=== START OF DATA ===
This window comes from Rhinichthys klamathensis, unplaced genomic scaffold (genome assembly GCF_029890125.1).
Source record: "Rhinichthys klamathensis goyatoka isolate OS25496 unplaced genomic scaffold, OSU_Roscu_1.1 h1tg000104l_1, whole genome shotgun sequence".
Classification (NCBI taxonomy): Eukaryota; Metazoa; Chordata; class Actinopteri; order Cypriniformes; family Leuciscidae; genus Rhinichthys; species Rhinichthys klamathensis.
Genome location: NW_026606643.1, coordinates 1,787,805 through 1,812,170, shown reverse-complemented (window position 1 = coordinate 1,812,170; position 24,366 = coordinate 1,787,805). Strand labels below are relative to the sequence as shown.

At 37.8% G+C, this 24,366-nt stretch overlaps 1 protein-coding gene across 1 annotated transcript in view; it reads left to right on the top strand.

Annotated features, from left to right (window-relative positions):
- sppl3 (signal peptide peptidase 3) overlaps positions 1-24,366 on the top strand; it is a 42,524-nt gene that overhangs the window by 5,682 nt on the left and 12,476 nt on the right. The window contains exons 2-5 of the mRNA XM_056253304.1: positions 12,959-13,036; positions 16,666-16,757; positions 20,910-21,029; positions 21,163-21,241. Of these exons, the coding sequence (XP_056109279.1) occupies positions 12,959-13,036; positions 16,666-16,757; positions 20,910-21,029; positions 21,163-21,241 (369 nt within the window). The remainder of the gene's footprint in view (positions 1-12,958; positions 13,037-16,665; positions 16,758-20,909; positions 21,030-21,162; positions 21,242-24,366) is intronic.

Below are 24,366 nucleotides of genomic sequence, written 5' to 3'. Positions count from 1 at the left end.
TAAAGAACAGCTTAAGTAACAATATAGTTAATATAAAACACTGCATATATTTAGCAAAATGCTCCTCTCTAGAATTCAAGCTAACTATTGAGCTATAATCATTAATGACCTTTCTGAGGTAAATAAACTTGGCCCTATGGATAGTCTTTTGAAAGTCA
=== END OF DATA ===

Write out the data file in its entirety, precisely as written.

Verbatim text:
This window comes from Rhinichthys klamathensis, unplaced genomic scaffold (genome assembly GCF_029890125.1).
Source record: "Rhinichthys klamathensis goyatoka isolate OS25496 unplaced genomic scaffold, OSU_Roscu_1.1 h1tg000104l_1, whole genome shotgun sequence".
Classification (NCBI taxonomy): Eukaryota; Metazoa; Chordata; class Actinopteri; order Cypriniformes; family Leuciscidae; genus Rhinichthys; species Rhinichthys klamathensis.
Genome location: NW_026606643.1, coordinates 1,787,805 through 1,812,170, shown reverse-complemented (window position 1 = coordinate 1,812,170; position 24,366 = coordinate 1,787,805). Strand labels below are relative to the sequence as shown.

At 37.8% G+C, this 24,366-nt stretch overlaps 1 protein-coding gene across 1 annotated transcript in view; it reads left to right on the top strand.

Annotated features, from left to right (window-relative positions):
- sppl3 (signal peptide peptidase 3) overlaps positions 1-24,366 on the top strand; it is a 42,524-nt gene that overhangs the window by 5,682 nt on the left and 12,476 nt on the right. The window contains exons 2-5 of the mRNA XM_056253304.1: positions 12,959-13,036; positions 16,666-16,757; positions 20,910-21,029; positions 21,163-21,241. Of these exons, the coding sequence (XP_056109279.1) occupies positions 12,959-13,036; positions 16,666-16,757; positions 20,910-21,029; positions 21,163-21,241 (369 nt within the window). The remainder of the gene's footprint in view (positions 1-12,958; positions 13,037-16,665; positions 16,758-20,909; positions 21,030-21,162; positions 21,242-24,366) is intronic.

Below are 24,366 nucleotides of genomic sequence, written 5' to 3'. Positions count from 1 at the left end.
TAAAGAACAGCTTAAGTAACAATATAGTTAATATAAAACACTGCATATATTTAGCAAAATGCTCCTCTCTAGAATTCAAGCTAACTATTGAGCTATAATCATTAATGACCTTTCTGAGGTAAATAAACTTGGCCCTATGGATAGTCTTTTGAAAGTCA